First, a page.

Restaurants Finding Success by Focusing on Small Towns

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on Sep 19, 2019 9:00:00 AM
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When opening up a restaurant, most entrepreneurs think big—big city, big population, big rewards. What also comes along with these types of establishments, however, is “big competition.” Some restaurants are finding that success isn’t necessarily found in the bright lights of Los Angeles or New York, but rather in small-town USA.

Why Small Towns?

The theory, that small towns can lead to big business success, goes against the recommendations of most advisers and business consultants. After all, as with most businesses, a restaurant needs people to turn a profit.

Colby Williams, the founder of Parengo Coffee in Sikeston, Missouri, and the author of Small Town Big Money, would disagree. He has found success in a small town and believes that others can do the same. One of the more memorable quotes within his book is this, “Entrepreneurs can be small business owners, but small business owners can never be entrepreneurs. Once you decide which one you want to be, you’ll act differently.” His example: A small business owner owns a coffee shop; an entrepreneur owns a coffee company.

Lesson One: If you’re considering opening up a restaurant in a small town, get out your entrepreneur hat and realize that you may just have to think “out-of-the box.”

So, just what is a small town? For restaurants, populations less that 100,000 often fall into this category. However, it’s not so much about the population as it is about a sense of isolation and fierce pride. While no major interstates or airports define its boundary, the residents have defined their roots, their heritage, and their homes—and they’re not leaving any time soon, as in, close to never.

The Challenges

Restaurateurs find themselves faced with demographic challenges as well as the lack of a skilled labor force. And, if your competitor just happens to be the once-star high school football quarterback, you may just want to consider a different concept.

Tackling these problems involves training and staff that are able to wear different hats. Your FOH manager may just be a server one night and your server may find themselves behind a bar. Like all small-town businesses, it’s a matter of developing a community that works together. And, if you can market your establishment as a destination spot, all the better.  

The Benefits

Thanks to the World Wide Web and its everyday inclusion in people’s lives, little town USA is no longer unaware of the latest happenings and events in the far-away big cities. They see the trends on Instagram, Facebook, and the news—and they want to experience a bit of the unusual too.

Also keep in mind that small towns are becoming in vogue. According to the Washington Post, 27 percent of Americans would rather live in a rural area and another 12 percent would opt for a small town. Only 12 percent would choose to live in a big city.

This new migration means that people are used to specific standards when dining out and are eager to find establishments that can offer them the caliber of food and atmosphere they once demanded.

RopeSwing, an Arkansas-based hospitality group, has found success by focusing on rebuilding and developing the downtowns of small cities—a business decision that others have also found lucrative. Once thriving downtowns gave way to historic downtowns as outlet malls, that have since seen their demise, lured consumers away with the promise of more for less. Now, they’re making a comeback.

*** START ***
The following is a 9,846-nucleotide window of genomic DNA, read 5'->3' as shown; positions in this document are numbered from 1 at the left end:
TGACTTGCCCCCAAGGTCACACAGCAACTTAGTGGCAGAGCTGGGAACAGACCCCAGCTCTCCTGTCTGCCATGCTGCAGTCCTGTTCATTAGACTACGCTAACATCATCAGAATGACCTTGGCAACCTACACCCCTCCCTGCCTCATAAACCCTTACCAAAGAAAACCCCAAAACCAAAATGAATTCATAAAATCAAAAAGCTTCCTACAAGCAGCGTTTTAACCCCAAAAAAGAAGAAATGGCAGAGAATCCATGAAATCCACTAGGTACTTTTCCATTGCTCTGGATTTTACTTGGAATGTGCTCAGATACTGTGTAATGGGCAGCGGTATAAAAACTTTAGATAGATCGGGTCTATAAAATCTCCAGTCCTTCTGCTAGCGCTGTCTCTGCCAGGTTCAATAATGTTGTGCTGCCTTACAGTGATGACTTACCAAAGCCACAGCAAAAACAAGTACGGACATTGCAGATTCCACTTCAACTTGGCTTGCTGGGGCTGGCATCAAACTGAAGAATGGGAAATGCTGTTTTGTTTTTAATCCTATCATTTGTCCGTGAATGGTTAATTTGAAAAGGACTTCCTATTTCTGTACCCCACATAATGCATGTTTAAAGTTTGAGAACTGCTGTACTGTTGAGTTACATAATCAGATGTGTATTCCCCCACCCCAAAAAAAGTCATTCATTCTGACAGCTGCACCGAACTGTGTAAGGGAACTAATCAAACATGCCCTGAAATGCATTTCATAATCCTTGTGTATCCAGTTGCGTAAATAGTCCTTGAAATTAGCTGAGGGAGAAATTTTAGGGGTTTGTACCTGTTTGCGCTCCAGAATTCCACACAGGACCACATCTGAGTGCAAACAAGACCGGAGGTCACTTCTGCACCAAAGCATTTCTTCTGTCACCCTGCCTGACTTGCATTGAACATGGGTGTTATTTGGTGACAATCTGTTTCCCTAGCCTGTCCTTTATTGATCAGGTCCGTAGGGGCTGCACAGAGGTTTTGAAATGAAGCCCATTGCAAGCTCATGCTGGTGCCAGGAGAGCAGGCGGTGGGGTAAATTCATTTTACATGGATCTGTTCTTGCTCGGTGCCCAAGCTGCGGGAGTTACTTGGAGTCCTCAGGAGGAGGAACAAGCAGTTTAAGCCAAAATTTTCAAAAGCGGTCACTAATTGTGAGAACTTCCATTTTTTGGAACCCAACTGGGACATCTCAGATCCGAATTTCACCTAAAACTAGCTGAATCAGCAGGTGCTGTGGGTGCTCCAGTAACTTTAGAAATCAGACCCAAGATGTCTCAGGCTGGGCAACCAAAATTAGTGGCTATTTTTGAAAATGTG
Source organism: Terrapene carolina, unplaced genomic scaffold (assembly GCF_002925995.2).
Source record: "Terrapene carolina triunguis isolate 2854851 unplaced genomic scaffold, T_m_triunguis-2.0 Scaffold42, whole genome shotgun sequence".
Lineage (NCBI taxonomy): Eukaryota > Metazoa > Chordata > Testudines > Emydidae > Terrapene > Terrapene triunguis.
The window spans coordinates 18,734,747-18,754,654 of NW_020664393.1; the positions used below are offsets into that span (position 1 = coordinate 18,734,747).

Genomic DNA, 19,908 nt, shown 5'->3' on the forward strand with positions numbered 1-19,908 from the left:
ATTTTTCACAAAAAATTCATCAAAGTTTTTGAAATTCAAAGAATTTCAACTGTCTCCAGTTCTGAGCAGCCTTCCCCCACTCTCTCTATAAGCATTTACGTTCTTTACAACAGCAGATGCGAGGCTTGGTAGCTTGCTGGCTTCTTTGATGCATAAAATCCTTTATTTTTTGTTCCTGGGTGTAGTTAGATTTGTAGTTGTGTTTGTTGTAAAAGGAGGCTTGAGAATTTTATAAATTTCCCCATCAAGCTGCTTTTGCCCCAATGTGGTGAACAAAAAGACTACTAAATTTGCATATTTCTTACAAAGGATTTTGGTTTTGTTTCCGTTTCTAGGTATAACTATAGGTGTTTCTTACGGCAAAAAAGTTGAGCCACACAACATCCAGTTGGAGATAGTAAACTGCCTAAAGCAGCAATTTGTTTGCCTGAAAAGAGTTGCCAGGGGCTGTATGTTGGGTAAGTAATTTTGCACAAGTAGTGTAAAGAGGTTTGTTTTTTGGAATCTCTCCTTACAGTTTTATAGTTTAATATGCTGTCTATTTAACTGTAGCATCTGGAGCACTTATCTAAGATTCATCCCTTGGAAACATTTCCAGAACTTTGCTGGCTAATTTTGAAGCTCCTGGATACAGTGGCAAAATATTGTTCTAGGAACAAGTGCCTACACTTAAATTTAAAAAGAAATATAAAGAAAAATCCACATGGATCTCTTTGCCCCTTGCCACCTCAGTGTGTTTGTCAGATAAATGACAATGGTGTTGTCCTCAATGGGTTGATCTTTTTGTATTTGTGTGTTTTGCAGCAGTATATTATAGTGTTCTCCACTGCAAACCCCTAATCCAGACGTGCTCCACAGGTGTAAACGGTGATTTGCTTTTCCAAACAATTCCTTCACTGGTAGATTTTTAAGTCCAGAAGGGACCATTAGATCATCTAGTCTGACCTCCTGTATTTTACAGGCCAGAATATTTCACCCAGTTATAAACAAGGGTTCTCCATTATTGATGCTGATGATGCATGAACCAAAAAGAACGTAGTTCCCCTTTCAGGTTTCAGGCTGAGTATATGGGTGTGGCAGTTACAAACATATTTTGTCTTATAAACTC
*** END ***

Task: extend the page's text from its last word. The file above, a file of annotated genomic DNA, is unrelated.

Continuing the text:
Chefs Moving from the Bright Lights to Rural Communities

Eater reported on several chefs that left the limelight for the starlight. These included Chef Ian Boden, who left New York City for Staunton, Virginia, a town of 25,000 people. While he experienced some challenges adjusting, he also notes that he knows of a restaurant in New York that pays seven times the monthly rent he pays in Staunton.

 Overhead and space are definitely a part of the small-town calling card.

Chef Boden was also fortunate to have a write-up in Esquire about his restaurant, The Shack, declaring it “The Incredible Restaurant in the Middle of Nowhere.” His restaurant has made the Best New Restaurant in the South list by Southern Living.   

Chef Vivian Howard left New York for Kinston, North Carolina, a town with a population of 21,000. In 2006, Howard and her husband opened Chef & the Farmer with the intent of helping some of the areas displaced tobacco farmers turn to food farming. They now offer a Specialty Dinner Series and were recently honored in Southern Living’s Best of the South Awards. Since their first small-town restaurant was born, they have opened two more.

Larger franchises are seeing the benefits of small-town acquisitions as well. Jacksonville, Florida-based Woody’s Bar-B-Q is restructuring their franchise sales to include a focus on small towns throughout the Southeast. According to a report in Fast Casual, they believe their concept will resonate with people who have small town values and they are “banking on success through the ’big fish, little pond’ analogy.”

In the end, it’s really about what resonates with you, the chef and restaurateur. Cream rises to the top—in towns of a million and more or those that barely reach 10,000. Find your niche, define your concept, and give your guests something special to remember.

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Topics: Real Estate, Cost Reduction, Operations

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